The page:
NASA’s Interior Exploration using Seismic Investigations, Geodesy and Heat Transport – also known as InSight, was constructed to explore the depths of Mars by March 2016, but this may no longer be until NASA decides what to do with it – Space.com reported.
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NASA revealed in December last year that the InSight lander may not go off after all as earlier scheduled for March due to an unexpected leak in a vacuum containing around one of its major instruments.
NASA scheduled the blast off for next month because this is the time the Earth will be favorably aligned to Mars – but this opportunity may pass until mid-2018, since the favorable alignment Earth and the red planet occurs once every 26 months.
NASA could still decide to launch the Mars lander by March, or alternative scrap the whole program based on how things turn out with the InSight lander.
"We are still assessing InSight," said David Radzanowski, NASA chief financial officer. "We are making a decision in the March timeframe as to whether we will continue support to InSight for the next launch opportunity in 2018, or go some other route."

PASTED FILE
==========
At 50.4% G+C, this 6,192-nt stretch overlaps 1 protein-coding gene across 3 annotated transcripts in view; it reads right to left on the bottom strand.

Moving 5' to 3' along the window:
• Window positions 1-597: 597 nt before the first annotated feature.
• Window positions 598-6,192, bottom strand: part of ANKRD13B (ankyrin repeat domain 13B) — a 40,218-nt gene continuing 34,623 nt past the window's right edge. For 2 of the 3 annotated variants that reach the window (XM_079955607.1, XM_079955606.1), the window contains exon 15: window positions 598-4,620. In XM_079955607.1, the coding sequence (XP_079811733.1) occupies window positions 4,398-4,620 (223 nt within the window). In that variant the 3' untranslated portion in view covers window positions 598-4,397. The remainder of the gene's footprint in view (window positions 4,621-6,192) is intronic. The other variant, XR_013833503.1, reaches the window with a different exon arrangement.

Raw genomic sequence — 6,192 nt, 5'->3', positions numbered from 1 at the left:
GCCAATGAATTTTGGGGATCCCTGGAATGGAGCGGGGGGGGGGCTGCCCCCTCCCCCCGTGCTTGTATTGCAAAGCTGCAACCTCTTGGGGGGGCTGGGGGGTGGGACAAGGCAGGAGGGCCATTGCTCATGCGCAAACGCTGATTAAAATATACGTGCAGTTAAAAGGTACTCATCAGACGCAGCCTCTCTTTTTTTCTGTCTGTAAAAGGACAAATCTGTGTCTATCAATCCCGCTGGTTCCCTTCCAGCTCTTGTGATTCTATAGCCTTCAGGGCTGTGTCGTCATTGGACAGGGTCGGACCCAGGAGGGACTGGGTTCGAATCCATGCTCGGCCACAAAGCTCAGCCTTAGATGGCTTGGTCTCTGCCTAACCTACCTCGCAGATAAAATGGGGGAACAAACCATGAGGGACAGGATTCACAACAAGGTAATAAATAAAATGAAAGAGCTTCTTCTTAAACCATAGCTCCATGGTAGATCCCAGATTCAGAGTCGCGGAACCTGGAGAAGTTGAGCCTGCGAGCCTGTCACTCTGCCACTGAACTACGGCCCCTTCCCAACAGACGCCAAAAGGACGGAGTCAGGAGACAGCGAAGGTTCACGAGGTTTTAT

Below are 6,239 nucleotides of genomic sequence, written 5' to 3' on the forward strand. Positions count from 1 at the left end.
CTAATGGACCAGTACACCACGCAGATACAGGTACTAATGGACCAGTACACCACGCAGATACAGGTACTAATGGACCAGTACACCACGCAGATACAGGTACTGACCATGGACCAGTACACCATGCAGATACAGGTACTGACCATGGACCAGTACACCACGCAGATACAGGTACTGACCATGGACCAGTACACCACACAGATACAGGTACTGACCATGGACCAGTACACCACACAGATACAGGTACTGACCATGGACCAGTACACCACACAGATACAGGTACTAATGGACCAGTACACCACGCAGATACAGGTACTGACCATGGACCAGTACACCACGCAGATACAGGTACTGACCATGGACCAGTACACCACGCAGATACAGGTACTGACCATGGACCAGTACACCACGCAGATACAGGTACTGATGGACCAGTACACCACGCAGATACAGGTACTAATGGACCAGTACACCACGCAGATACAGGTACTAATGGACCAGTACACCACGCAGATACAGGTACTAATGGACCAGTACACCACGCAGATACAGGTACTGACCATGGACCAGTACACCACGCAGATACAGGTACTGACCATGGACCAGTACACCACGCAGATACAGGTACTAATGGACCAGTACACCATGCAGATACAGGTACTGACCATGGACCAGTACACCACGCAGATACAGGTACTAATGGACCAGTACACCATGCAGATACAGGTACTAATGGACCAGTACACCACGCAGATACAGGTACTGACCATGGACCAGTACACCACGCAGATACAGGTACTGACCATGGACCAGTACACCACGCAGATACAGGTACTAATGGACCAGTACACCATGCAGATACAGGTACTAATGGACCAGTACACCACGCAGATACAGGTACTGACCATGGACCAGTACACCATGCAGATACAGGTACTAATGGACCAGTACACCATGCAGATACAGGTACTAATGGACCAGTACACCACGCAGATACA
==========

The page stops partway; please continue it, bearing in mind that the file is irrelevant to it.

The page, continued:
There are two key science instruments aboard InSight Mars lander, and these are a suite of three seismometers basically known as Seismic Experiment for Interior Structure (SEIS), and the Heat Flow and Physical Properties Package – a heat probe that is made drive itself almost 16.5 feet or 5 meters down into the surface of Mars.
Designed by CNES, the French national space agency, the round vacuum chamber around the SEIS is what is actually faulty. This became faulty as a result of some defective weld which induced it to start leaking gas. CNES officials said NASA’s potential decision to shift the launch date to 2018 will afford the agency plenty of time to repair the faulty chamber.
A total budget of $675 was planned for the construction of the lander out of which $525 had already been spent, but it is now left to NASA to decide if shifting its launch date to 2018 will not increase its costs above the $675 mark.
It is expected that InSight will do a great deal if it is eventually sent to Mars, revealing the planet’s core and its interior size among other scientific data which should tell about the formation of the planet and its rocky interior.
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InSight was planned to be launched from the Vandenberg Air Force Base in California on March 18, even though all NASA missions to space have always launched from Cape Canaveral Air Force Station in Florida.